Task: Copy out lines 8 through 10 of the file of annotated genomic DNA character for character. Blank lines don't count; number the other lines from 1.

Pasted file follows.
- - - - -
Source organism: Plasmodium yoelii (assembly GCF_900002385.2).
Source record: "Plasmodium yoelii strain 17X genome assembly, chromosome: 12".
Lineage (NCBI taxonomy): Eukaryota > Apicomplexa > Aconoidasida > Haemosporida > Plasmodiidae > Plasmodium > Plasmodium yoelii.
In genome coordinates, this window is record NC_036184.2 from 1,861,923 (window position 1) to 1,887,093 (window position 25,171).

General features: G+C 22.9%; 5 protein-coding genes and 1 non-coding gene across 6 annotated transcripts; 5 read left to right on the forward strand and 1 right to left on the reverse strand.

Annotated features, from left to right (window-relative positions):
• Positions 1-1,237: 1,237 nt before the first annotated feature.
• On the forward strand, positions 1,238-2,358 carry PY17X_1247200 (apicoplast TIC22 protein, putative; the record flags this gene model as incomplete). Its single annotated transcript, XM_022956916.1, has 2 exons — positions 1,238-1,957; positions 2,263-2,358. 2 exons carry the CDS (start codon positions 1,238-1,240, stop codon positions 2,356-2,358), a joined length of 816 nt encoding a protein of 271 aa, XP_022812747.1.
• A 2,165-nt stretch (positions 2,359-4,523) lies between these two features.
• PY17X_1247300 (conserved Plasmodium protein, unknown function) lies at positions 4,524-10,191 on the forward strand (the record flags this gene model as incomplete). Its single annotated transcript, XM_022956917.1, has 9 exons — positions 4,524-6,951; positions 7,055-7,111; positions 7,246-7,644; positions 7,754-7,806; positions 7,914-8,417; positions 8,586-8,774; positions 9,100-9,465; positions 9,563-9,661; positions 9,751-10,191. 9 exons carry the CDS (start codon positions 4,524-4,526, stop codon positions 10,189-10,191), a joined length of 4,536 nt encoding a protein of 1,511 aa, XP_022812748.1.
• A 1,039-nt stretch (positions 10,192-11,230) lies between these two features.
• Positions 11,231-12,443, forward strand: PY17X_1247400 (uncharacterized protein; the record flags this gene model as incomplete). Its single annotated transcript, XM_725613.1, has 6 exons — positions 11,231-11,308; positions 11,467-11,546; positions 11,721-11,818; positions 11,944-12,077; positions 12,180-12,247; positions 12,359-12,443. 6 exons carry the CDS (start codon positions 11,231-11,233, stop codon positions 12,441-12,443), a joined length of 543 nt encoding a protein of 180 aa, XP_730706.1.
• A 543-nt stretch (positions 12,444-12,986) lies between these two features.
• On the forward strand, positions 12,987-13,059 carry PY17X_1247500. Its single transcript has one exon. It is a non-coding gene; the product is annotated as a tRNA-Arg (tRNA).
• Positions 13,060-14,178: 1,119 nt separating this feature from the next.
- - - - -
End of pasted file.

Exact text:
• On the forward strand, positions 1,238-2,358 carry PY17X_1247200 (apicoplast TIC22 protein, putative; the record flags this gene model as incomplete). Its single annotated transcript, XM_022956916.1, has 2 exons — positions 1,238-1,957; positions 2,263-2,358. 2 exons carry the CDS (start codon positions 1,238-1,240, stop codon positions 2,356-2,358), a joined length of 816 nt encoding a protein of 271 aa, XP_022812747.1.
• A 2,165-nt stretch (positions 2,359-4,523) lies between these two features.
• PY17X_1247300 (conserved Plasmodium protein, unknown function) lies at positions 4,524-10,191 on the forward strand (the record flags this gene model as incomplete). Its single annotated transcript, XM_022956917.1, has 9 exons — positions 4,524-6,951; positions 7,055-7,111; positions 7,246-7,644; positions 7,754-7,806; positions 7,914-8,417; positions 8,586-8,774; positions 9,100-9,465; positions 9,563-9,661; positions 9,751-10,191. 9 exons carry the CDS (start codon positions 4,524-4,526, stop codon positions 10,189-10,191), a joined length of 4,536 nt encoding a protein of 1,511 aa, XP_022812748.1.